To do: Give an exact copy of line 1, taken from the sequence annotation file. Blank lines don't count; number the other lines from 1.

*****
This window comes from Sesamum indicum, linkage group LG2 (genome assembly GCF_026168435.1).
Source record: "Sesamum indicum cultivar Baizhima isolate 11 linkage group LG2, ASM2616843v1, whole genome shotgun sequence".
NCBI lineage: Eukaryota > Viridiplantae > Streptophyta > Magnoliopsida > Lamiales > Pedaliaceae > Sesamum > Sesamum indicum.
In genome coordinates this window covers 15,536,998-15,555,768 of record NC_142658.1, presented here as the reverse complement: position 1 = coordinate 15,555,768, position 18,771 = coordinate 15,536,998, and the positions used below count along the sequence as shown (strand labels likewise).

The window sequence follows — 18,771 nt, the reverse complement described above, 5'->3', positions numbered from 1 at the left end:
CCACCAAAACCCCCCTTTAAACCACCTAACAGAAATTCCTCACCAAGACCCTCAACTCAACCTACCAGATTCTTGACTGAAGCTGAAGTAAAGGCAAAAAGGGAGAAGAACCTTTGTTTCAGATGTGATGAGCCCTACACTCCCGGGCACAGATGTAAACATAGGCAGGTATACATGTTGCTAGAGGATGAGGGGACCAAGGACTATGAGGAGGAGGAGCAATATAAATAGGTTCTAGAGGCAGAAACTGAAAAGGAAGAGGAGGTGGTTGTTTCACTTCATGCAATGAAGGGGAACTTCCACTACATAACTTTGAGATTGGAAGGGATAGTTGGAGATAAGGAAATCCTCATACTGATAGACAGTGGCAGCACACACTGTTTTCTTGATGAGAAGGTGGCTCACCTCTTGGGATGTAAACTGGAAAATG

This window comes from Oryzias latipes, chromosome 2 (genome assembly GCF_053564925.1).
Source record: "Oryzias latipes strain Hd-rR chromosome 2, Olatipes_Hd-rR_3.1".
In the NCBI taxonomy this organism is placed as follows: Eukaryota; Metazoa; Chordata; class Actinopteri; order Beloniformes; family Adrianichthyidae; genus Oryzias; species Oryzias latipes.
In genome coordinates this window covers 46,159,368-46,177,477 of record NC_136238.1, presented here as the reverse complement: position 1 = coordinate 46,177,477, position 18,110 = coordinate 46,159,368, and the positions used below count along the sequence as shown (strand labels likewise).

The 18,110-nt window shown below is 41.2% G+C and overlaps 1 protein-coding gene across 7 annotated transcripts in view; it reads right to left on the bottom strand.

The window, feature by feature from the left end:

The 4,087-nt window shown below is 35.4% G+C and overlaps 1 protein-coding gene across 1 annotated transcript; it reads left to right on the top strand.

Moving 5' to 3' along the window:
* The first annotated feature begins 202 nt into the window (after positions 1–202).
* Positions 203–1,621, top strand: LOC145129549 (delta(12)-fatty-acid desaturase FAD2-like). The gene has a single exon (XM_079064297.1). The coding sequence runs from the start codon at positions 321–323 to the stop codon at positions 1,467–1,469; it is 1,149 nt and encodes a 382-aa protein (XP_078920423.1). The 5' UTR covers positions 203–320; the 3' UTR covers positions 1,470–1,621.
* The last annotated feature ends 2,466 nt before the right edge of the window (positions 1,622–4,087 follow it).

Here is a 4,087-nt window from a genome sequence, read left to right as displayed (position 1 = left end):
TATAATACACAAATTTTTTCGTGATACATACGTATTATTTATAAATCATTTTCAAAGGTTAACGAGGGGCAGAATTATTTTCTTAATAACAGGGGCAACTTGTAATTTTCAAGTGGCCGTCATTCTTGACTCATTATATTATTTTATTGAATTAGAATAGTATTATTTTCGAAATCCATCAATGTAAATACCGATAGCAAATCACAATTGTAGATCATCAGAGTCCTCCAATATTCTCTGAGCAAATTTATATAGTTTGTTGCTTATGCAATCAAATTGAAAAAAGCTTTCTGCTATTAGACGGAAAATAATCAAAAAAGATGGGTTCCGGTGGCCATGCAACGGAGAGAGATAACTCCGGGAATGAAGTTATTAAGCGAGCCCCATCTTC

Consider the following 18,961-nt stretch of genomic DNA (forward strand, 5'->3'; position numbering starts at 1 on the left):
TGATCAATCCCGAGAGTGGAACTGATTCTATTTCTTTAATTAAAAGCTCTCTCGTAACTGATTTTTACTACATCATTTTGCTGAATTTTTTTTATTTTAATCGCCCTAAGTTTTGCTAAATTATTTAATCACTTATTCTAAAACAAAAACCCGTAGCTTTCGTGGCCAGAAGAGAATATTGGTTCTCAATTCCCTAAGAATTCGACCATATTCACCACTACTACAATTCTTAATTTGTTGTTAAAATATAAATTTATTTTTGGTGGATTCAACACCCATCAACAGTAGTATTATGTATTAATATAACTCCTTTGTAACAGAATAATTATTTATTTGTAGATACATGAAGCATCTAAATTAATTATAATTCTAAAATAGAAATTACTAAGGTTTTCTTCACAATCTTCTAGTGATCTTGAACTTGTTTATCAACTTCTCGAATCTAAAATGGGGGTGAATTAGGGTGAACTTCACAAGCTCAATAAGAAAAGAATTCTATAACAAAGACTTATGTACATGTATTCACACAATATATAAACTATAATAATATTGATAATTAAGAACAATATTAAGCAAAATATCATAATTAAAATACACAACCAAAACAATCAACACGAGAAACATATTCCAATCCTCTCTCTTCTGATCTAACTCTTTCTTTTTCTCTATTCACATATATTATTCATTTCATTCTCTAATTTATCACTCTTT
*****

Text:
This window comes from Sesamum indicum, linkage group LG2 (genome assembly GCF_026168435.1).